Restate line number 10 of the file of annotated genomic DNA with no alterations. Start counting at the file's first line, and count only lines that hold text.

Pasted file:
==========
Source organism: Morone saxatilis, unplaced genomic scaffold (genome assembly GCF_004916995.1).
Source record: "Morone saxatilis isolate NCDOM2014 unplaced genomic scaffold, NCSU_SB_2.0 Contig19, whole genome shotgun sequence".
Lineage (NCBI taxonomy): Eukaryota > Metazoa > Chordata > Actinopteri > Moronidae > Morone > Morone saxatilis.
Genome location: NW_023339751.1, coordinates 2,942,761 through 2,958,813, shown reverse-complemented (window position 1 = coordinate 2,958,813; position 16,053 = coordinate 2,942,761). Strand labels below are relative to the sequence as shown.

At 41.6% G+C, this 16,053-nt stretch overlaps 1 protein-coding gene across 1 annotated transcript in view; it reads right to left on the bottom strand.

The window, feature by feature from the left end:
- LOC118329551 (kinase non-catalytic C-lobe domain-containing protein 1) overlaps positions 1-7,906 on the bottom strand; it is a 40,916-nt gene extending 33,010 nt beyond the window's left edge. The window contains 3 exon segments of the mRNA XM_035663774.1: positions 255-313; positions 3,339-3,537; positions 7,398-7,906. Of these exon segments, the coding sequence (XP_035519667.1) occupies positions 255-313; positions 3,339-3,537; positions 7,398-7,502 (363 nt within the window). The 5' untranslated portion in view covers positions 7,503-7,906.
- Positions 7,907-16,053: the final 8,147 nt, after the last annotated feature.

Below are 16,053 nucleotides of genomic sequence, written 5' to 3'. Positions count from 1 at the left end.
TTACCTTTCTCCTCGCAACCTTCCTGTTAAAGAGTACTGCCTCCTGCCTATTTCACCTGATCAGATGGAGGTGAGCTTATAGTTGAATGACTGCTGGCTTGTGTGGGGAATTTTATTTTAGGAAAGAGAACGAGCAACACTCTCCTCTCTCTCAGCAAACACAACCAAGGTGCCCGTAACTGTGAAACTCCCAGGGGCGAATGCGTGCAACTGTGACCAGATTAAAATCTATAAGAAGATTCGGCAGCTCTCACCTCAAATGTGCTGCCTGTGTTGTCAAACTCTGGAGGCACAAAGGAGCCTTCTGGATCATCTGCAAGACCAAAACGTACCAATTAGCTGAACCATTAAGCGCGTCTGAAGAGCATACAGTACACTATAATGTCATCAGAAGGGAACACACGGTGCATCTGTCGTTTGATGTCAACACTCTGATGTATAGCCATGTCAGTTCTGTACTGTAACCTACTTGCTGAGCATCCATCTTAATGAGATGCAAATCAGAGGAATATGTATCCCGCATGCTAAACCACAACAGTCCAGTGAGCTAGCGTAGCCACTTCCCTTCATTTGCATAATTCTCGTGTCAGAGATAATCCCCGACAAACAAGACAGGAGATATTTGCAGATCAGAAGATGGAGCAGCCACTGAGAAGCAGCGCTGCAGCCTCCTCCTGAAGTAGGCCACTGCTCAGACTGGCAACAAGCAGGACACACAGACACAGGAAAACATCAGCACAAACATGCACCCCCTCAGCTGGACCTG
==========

TTACCTTTCTCCTCGCAACCTTCCTGTTAAAGAGTACTGCCTCCTGCCTATTTCACCTGATCAGATGGAGGTGAGCTTATAGTTGAATGACTGCTGGCTTGTGTGGGGAATTTTATTTTAGGAAAGAGAACGAGCAACACTCTCCTCTCTCTCAGCAAACACAACCAAGGTGCCCGTAACTGTGAAACTCCCAGGGGCGAATGCGTGCAACTGTGACCAGATTAAAATCTATAAGAAGATTCGGCAGCTCTCACCTCAAATGTGCTGCCTGTGTTGTCAAACTCTGGAGGCACAAAGGAGCCTTCTGGATCATCTGCAAGACCAAAACGTACCAATTAGCTGAACCATTAAGCGCGTCTGAAGAGCATACAGTACACTATAATGTCATCAGAAGGGAACACACGGTGCATCTGTCGTTTGATGTCAACACTCTGATGTATAGCCATGTCAGTTCTGTACTGTAACCTACTTGCTGAGCATCCATCTTAATGAGATGCAAATCAGAGGAATATGTATCCCGCATGCTAAACCACAACAGTCCAGTGAGCTAGCGTAGCCACTTCCCTTCATTTGCATAATTCTCGTGTCAGAGATAATCCCCGACAAACAAGACAGGAGATATTTGCAGATCAGAAGATGGAGCAGCCACTGAGAAGCAGCGCTGCAGCCTCCTCCTGAAGTAGGCCACTGCTCAGACTGGCAACAAGCAGGACACACAGACACAGGAAAACATCAGCACAAACATGCACCCCCTCAGCTGGACCTG